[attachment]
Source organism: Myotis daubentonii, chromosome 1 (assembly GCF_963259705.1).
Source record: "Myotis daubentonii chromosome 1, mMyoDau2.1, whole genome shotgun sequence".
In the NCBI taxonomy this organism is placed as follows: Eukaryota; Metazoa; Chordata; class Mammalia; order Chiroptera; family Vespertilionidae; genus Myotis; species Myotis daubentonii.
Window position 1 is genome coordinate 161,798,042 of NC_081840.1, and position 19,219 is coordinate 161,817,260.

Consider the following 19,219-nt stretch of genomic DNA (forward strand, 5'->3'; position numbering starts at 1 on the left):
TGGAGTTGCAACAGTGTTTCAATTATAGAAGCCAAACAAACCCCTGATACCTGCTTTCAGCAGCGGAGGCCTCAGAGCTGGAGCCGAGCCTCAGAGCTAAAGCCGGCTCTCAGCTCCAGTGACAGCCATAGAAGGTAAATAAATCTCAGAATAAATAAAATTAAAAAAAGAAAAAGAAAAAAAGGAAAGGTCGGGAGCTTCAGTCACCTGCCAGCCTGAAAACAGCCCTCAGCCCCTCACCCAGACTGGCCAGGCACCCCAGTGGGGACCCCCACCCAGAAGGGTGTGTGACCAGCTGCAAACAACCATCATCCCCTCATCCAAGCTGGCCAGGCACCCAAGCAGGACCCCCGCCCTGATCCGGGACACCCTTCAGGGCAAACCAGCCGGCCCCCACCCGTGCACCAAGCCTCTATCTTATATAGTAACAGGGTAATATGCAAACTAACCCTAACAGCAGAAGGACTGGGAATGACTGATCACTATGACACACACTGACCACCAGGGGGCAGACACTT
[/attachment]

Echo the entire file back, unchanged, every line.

Source organism: Myotis daubentonii, chromosome 1 (assembly GCF_963259705.1).
Source record: "Myotis daubentonii chromosome 1, mMyoDau2.1, whole genome shotgun sequence".
In the NCBI taxonomy this organism is placed as follows: Eukaryota; Metazoa; Chordata; class Mammalia; order Chiroptera; family Vespertilionidae; genus Myotis; species Myotis daubentonii.
Window position 1 is genome coordinate 161,798,042 of NC_081840.1, and position 19,219 is coordinate 161,817,260.

Consider the following 19,219-nt stretch of genomic DNA (forward strand, 5'->3'; position numbering starts at 1 on the left):
TGGAGTTGCAACAGTGTTTCAATTATAGAAGCCAAACAAACCCCTGATACCTGCTTTCAGCAGCGGAGGCCTCAGAGCTGGAGCCGAGCCTCAGAGCTAAAGCCGGCTCTCAGCTCCAGTGACAGCCATAGAAGGTAAATAAATCTCAGAATAAATAAAATTAAAAAAAGAAAAAGAAAAAAAGGAAAGGTCGGGAGCTTCAGTCACCTGCCAGCCTGAAAACAGCCCTCAGCCCCTCACCCAGACTGGCCAGGCACCCCAGTGGGGACCCCCACCCAGAAGGGTGTGTGACCAGCTGCAAACAACCATCATCCCCTCATCCAAGCTGGCCAGGCACCCAAGCAGGACCCCCGCCCTGATCCGGGACACCCTTCAGGGCAAACCAGCCGGCCCCCACCCGTGCACCAAGCCTCTATCTTATATAGTAACAGGGTAATATGCAAACTAACCCTAACAGCAGAAGGACTGGGAATGACTGATCACTATGACACACACTGACCACCAGGGGGCAGACACTT